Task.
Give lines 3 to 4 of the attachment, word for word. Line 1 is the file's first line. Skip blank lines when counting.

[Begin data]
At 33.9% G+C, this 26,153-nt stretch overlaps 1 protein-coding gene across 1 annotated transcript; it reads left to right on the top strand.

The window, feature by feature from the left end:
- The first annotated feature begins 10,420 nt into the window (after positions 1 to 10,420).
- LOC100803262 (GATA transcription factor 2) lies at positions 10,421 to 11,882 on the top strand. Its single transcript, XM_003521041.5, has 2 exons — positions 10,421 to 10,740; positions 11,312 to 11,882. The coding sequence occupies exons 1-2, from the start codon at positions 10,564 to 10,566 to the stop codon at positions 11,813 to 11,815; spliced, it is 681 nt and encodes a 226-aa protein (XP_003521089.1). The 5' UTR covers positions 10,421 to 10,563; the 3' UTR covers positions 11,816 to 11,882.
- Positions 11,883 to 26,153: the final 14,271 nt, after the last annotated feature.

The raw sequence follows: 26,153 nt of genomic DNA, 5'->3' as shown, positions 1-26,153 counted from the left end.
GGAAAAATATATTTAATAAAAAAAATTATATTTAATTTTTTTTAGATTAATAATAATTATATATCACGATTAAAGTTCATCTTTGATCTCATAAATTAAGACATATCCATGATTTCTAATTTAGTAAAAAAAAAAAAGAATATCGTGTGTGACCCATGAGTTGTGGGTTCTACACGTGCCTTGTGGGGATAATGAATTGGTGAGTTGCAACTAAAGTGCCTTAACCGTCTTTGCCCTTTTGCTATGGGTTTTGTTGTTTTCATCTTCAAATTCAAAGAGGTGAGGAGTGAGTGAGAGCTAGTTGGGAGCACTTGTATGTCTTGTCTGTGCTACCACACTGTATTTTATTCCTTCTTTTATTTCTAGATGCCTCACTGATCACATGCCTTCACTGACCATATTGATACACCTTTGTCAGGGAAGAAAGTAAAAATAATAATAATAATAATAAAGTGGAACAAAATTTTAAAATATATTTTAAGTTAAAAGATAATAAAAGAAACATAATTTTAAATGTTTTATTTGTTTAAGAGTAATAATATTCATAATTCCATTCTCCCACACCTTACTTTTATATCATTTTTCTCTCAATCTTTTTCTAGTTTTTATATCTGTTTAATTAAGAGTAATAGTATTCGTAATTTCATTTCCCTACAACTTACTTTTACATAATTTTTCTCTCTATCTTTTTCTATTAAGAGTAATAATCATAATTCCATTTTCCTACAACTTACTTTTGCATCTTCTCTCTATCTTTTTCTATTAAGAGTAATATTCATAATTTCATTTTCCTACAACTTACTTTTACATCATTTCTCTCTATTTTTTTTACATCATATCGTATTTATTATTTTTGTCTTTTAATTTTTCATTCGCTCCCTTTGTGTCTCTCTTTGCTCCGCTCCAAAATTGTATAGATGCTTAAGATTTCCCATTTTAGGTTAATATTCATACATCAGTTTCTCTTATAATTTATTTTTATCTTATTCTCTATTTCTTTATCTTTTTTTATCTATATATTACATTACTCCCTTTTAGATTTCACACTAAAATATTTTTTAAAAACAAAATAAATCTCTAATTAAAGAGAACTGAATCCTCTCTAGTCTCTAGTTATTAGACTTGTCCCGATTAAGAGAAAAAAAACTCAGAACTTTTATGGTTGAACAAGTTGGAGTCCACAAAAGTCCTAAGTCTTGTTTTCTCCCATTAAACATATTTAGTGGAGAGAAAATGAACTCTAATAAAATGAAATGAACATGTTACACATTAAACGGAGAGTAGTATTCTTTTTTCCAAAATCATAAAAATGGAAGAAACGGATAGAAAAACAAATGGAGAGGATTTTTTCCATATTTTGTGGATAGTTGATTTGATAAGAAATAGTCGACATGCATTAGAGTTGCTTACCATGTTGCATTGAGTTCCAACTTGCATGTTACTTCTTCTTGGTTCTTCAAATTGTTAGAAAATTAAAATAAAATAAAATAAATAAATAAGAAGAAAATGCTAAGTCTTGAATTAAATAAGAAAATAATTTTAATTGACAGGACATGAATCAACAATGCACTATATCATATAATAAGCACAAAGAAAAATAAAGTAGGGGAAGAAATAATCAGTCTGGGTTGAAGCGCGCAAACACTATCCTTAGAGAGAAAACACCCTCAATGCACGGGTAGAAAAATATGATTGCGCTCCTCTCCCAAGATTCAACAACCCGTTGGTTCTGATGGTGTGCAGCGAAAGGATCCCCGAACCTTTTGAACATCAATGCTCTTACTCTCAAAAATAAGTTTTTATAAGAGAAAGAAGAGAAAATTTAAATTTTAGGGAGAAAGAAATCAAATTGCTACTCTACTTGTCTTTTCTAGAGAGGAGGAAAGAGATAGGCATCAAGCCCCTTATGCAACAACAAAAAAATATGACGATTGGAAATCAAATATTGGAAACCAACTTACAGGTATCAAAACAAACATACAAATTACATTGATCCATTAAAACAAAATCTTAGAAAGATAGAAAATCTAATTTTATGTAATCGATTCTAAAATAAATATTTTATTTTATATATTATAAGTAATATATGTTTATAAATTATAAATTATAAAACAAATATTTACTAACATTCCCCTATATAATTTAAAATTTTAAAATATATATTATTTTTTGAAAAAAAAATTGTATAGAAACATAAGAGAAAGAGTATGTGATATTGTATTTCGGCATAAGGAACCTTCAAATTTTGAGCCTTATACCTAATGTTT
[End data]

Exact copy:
- The first annotated feature begins 10,420 nt into the window (after positions 1 to 10,420).
- LOC100803262 (GATA transcription factor 2) lies at positions 10,421 to 11,882 on the top strand. Its single transcript, XM_003521041.5, has 2 exons — positions 10,421 to 10,740; positions 11,312 to 11,882. The coding sequence occupies exons 1-2, from the start codon at positions 10,564 to 10,566 to the stop codon at positions 11,813 to 11,815; spliced, it is 681 nt and encodes a 226-aa protein (XP_003521089.1). The 5' UTR covers positions 10,421 to 10,563; the 3' UTR covers positions 11,816 to 11,882.